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Solar Tracker Circuit Is Giving Me Issues - Appreciate Anyone's Help

Discussion in 'General Electronics Chat' started by rs14smith, Feb 7, 2010.

  1. marktinkerman

    marktinkerman New Member

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    cost is the criterion for me as I need at least 10 tracking assemblies for what I want to do during the summer which is power providing at festivals ... sometimes a big combined array for a stage sometimes small separate arrays for cafe, stall or poets corner etc. so at least 10 arrays but at on the positive side its only single axis control I need as I'm setting up at new festie each week or so. Following your development with interest mark
     
  2. rs14smith

    rs14smith Member

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    Yeah cost was a big issue for me as well, as all I'm building is a mere "prototype" (was suppose to be for a college project), as far as the construction of the solar tracker (what it's built out of, how big it will be, etc), but I want the actual circuit to be able to handle a general size motor (12v for example) that you could use in the real world if you wanted to.

    I finished both video test now, so all I have to do now is import it and upload it shortly.
     
    Last edited: Mar 20, 2010
  3. rs14smith

    rs14smith Member

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    Solar Tracker Test 2:
    [video=vimeo;10312475]http://vimeo.com/10312475[/video]

    Solar Tracker Test 2-2:
    [video=vimeo;10313222]http://vimeo.com/10313222[/video]

    Also, just a note: The N-Channel FETs can handle up to 175 Degrees C (347 Degrees F), so in the test where the heat of the FET is rising, it was still below what it could handle which I did not know. Just something good to know :)
     
  4. dave

    Dave New Member

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  5. Dragon Tamer

    Dragon Tamer Member

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    You need to check the current consumption of your linear actuator. I'm still convinced that your circuit design is poor and that it could be what causes the heat itself. In my opinion, if the circuit is made properly, then the little 12V motor and actuator should not cause any kind of heat generation. Please post a more organized schematic of your circuit.

    I'm going to "poke" at your schematic a little, I think that U2 C and D are a redundancy. I don't understand why you have the 2 2.2k resistors. Also I think that you should get rid of the voltage divider on U2 A and B. Why not use a standard H-Bridge, why do you have to use the MOSFET's in that particular configuration?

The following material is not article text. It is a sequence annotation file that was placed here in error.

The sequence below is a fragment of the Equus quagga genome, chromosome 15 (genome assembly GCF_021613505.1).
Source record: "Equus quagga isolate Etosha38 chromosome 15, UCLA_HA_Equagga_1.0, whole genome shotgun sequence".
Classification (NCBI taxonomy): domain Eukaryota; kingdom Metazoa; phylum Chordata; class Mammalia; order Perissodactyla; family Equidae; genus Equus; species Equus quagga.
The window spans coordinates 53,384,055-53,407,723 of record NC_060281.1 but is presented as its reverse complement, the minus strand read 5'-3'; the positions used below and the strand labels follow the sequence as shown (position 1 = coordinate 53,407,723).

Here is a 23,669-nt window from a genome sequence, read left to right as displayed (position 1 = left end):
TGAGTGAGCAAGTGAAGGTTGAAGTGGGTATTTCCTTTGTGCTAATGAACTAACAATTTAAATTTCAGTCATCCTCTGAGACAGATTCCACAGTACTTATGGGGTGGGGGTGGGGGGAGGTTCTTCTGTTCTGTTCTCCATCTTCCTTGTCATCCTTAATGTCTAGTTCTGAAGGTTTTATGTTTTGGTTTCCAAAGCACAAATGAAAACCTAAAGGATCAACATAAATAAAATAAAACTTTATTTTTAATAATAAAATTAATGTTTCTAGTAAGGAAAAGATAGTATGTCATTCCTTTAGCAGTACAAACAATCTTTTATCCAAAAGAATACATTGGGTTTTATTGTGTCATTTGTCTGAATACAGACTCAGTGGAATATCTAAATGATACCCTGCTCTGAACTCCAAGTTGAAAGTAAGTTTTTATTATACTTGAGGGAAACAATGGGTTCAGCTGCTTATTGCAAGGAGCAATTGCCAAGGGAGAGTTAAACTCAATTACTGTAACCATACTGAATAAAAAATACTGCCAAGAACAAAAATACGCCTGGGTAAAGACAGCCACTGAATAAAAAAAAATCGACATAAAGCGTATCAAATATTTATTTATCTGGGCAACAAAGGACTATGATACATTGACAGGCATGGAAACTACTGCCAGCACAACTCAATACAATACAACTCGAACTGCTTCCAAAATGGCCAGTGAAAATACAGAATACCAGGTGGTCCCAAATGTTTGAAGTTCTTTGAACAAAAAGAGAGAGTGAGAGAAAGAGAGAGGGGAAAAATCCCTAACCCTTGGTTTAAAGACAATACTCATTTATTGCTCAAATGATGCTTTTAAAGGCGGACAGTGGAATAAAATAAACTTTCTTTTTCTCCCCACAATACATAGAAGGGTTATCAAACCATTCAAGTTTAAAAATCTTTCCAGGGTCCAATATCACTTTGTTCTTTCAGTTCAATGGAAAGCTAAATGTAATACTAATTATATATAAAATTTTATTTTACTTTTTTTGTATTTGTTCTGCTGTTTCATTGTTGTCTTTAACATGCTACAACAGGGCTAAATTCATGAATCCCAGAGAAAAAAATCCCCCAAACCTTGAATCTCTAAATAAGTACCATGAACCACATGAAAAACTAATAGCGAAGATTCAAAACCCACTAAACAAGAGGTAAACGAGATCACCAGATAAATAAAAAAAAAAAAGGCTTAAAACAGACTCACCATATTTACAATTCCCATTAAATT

I've included an attachment of a circuit I made several years ago, it's a simple circuit (yes this circuit works) and it can track fairly accurately. The motor should be as low of a power as possible.
     
  6. rs14smith

    rs14smith Member

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    The current consumption of the linear actuator with no load is 2A.

    Dragon Tamer: "Please post a more organized schematic of your circuit."
    I thought the previous schematic I directed you to was quite organized, compared to for example sketches of circuits, similar to the one's you posted previously. I'm not sure how much more organized one could make the schematic, so if you can please kindly describe to me what exactly isn't organized so I can organize that for you that would be great :) .
    I'm using Multisim for my schematics, so making changes is quite easy.

    As far as the hookup for the comparator and resistors in the schematic, most of this was recommended/designed by mneary as you can see on the previous pages of this thread, so I'll allow him to explain that part of your question.

    As far as the H-Bridge is concerned, that was a lengthy discussion as well in this thread, and it was concluded from others that it's easier/better to create an H-Bridge with P-FETs and N-FETs (p channel FETs are used to SOURCE current (top side) and n channel FETs are used to SINK current (bottom side)).